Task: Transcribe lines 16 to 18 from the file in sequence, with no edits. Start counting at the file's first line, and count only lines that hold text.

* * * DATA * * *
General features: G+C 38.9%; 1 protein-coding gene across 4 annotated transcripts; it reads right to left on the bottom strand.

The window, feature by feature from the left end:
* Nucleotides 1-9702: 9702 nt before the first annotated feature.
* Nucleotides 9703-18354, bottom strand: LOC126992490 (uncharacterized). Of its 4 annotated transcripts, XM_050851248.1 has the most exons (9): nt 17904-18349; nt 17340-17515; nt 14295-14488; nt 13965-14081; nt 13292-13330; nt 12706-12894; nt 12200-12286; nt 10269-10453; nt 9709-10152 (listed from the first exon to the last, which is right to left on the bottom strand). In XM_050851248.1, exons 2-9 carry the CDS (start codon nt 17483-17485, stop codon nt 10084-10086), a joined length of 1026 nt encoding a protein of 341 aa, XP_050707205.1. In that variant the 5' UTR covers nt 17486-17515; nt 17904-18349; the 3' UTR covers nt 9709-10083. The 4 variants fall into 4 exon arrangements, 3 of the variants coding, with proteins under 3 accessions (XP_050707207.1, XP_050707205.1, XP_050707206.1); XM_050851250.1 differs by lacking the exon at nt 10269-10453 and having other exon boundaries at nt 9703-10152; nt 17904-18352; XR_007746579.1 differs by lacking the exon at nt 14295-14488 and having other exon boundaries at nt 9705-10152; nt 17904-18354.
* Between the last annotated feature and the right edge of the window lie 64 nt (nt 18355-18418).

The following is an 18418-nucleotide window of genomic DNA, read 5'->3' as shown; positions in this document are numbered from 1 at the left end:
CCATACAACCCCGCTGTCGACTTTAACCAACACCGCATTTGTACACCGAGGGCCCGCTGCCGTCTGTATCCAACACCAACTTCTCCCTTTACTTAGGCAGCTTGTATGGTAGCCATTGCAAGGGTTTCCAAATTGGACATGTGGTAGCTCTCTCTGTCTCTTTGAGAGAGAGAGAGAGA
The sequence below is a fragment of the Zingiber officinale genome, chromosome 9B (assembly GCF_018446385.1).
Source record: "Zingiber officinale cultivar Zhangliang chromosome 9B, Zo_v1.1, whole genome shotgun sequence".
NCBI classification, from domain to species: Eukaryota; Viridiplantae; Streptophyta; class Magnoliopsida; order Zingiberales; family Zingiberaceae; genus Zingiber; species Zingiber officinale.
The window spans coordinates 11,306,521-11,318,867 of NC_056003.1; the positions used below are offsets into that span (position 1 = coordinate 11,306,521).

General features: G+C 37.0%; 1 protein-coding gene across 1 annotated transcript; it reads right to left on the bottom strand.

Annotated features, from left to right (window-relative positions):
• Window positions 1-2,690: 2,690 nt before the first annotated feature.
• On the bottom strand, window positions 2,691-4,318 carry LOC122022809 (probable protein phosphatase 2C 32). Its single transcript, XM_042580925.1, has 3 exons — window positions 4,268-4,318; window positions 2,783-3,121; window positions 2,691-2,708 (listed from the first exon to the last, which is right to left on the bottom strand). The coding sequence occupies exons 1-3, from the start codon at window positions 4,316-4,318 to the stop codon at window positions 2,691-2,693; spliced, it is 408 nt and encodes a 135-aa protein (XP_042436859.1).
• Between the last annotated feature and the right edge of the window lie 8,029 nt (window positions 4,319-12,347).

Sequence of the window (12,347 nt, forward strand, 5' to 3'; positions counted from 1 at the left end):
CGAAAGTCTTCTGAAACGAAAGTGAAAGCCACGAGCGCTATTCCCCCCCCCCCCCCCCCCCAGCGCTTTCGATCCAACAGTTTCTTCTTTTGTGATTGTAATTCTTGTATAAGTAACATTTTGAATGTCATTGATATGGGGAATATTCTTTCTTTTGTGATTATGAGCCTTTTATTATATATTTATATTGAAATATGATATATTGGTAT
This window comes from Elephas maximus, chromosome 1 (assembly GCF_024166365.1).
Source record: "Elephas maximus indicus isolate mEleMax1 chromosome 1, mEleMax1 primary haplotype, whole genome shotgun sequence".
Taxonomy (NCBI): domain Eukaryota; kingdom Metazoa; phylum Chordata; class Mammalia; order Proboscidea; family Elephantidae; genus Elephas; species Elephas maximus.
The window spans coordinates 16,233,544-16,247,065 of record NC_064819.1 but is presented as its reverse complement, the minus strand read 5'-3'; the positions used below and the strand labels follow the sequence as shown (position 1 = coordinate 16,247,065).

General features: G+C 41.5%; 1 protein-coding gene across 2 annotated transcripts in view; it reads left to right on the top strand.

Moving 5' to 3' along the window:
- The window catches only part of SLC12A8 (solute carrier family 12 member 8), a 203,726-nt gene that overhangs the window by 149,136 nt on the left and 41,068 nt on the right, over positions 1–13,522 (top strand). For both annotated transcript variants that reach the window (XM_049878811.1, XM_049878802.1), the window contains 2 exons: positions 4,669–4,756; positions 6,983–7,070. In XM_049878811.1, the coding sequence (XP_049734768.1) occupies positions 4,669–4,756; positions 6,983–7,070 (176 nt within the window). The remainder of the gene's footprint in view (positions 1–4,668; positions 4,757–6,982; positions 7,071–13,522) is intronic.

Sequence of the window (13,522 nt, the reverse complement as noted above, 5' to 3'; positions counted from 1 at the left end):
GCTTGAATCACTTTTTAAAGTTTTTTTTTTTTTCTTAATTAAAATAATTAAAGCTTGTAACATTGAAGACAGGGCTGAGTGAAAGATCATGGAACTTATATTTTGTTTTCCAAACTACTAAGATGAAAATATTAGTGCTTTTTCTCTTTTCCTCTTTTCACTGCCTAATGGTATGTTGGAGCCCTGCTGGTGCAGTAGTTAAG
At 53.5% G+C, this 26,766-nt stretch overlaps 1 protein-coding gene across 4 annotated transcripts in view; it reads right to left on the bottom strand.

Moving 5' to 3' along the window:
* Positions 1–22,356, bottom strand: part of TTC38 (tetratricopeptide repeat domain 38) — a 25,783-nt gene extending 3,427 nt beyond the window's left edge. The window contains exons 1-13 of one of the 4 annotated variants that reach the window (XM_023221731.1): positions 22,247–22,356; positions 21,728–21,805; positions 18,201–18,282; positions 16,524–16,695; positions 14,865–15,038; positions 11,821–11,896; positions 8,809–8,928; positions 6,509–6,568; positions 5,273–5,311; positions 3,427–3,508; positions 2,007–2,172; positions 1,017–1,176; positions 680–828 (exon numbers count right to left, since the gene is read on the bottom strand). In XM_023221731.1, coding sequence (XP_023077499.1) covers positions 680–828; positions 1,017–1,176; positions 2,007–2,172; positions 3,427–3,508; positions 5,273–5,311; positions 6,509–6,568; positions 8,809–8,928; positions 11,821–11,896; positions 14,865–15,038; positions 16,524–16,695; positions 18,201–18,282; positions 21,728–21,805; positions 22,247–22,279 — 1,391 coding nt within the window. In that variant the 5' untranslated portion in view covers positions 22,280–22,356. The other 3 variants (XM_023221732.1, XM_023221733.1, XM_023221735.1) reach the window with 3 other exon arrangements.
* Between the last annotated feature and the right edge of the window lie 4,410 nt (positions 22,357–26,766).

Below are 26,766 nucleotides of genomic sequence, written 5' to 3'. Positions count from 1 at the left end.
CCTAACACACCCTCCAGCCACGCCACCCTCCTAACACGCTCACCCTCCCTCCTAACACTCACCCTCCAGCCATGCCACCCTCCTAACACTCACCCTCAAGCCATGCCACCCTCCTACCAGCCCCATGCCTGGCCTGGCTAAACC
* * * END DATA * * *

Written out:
• Between the last annotated feature and the right edge of the window lie 8,029 nt (window positions 4,319-12,347).

Sequence of the window (12,347 nt, forward strand, 5' to 3'; positions counted from 1 at the left end):
CGAAAGTCTTCTGAAACGAAAGTGAAAGCCACGAGCGCTATTCCCCCCCCCCCCCCCCCCCAGCGCTTTCGATCCAACAGTTTCTTCTTTTGTGATTGTAATTCTTGTATAAGTAACATTTTGAATGTCATTGATATGGGGAATATTCTTTCTTTTGTGATTATGAGCCTTTTATTATATATTTATATTGAAATATGATATATTGGTAT